While many stories right now are focusing on financial aid programs finding themselves strapped for cash to award an increased of needy applicants, this is not universally the case. Data published by The Chronicle of Higher Education shows that two federal grant programs that were added in 2006 still have more awards than applicants. The Academic Competitiveness Grant (ACG) and Science and Mathematics Access to Retain Talent (SMART) Grant have gained some participation, but still they're still falling short of enrollment goals.
Both grants are intended to supplement Federal Pell Grants for students who are both academically talented and financially needy. The ACG is a grant of $750 to $1,300 for college freshmen and sophomores who have completed a rigorous high school curriculum and excelled academically, while the SMART Grant is an award of up to $4,000 per year designed to support college juniors and seniors who are enrolled in a science, math, engineering, technology, or critically needed language program. Approximately 465,000 students received the ACG and SMART grants in the 2007-2008 academic year, up 95,000 from the first year they were offered.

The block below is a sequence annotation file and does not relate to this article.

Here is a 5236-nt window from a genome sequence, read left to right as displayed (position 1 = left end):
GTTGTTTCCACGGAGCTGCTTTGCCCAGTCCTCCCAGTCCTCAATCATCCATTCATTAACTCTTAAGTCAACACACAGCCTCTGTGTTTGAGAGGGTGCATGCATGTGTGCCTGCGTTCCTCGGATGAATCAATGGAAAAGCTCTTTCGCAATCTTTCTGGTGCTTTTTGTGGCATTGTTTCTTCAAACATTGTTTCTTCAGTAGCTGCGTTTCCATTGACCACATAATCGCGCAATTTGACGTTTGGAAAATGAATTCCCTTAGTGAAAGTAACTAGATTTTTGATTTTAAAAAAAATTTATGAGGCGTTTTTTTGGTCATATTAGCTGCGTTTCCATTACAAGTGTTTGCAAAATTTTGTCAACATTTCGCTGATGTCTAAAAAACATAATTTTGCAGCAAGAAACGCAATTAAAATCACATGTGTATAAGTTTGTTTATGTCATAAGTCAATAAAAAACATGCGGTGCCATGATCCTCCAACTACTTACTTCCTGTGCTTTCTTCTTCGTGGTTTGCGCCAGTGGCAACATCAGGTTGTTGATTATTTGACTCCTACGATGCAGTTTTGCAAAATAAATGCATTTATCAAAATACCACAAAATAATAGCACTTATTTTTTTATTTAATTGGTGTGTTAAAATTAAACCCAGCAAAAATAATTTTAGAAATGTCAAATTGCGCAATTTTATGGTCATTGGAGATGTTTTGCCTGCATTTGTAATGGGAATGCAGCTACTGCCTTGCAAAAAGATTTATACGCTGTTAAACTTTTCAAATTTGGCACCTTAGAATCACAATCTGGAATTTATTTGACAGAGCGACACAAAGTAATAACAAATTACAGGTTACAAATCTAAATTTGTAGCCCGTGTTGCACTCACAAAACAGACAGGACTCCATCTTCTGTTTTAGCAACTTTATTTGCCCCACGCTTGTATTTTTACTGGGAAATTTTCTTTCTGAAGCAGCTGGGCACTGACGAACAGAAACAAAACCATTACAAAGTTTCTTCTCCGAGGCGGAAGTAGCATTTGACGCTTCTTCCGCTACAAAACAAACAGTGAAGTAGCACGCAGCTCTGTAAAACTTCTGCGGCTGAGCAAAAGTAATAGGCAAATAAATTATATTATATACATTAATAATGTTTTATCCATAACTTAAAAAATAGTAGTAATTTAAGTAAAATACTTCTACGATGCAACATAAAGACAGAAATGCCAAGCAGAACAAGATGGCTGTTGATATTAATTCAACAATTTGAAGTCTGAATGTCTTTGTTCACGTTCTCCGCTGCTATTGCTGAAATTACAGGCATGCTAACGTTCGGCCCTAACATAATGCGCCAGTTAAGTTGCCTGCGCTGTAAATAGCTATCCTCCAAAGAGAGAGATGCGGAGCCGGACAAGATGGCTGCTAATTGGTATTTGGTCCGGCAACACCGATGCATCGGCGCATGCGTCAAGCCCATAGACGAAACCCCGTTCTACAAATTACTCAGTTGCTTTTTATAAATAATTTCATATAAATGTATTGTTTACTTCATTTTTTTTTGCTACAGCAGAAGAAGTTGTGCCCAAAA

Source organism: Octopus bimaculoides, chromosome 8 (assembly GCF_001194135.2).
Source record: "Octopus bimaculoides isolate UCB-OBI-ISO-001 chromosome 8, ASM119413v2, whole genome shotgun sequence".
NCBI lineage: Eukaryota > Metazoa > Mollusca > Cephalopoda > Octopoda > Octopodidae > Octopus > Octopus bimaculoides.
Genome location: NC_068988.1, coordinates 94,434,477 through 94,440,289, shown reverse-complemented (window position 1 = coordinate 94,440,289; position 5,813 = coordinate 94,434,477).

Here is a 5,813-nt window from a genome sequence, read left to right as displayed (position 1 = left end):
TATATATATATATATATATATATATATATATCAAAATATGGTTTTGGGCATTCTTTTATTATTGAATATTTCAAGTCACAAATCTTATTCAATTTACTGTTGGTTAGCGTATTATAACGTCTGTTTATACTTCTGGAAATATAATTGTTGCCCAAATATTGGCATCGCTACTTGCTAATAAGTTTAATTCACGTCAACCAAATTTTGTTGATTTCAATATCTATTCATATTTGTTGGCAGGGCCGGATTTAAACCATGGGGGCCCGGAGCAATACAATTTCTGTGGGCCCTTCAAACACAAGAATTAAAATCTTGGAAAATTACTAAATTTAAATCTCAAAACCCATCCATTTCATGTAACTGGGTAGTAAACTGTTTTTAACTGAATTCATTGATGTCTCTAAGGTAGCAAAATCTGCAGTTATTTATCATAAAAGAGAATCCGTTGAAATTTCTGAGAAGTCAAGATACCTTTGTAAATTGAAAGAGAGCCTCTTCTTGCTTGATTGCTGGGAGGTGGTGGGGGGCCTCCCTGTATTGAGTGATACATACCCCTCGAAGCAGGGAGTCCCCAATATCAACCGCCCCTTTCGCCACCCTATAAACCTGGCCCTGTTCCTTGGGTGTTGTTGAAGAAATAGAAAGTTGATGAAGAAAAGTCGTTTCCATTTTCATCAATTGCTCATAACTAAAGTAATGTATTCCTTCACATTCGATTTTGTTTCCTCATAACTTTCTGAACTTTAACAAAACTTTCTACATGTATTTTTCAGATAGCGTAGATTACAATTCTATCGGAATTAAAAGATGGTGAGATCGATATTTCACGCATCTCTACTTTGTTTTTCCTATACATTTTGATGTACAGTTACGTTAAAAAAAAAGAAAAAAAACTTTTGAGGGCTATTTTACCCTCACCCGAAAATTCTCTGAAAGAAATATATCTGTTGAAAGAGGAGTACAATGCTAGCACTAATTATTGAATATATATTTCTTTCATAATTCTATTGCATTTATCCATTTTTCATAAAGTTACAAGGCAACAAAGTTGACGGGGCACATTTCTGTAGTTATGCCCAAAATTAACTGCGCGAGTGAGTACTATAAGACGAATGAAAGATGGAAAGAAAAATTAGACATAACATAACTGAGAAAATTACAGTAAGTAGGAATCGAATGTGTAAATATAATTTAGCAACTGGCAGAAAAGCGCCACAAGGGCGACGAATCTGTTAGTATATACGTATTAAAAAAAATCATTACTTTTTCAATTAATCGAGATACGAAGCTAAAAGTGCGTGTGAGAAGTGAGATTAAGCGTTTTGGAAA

In order to attract more applicants and meet their goal of doubling participation by the 2011-2012 academic year, the department is pushing financial aid administrators to become more aware of award criteria and to make sure the grants are being fully awarded. In addition, requirements have also been loosened and students enrolled in eligible five-year programs will be able to receive a SMART grant in their fifth year of school beginning in July.
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Posted Under:College Grants , College in Congress
Tags:ACG , College Grants , College in Congress , Engineering , Financial Aid , Math , Science , SMART Grant , Technology , Undergraduate Students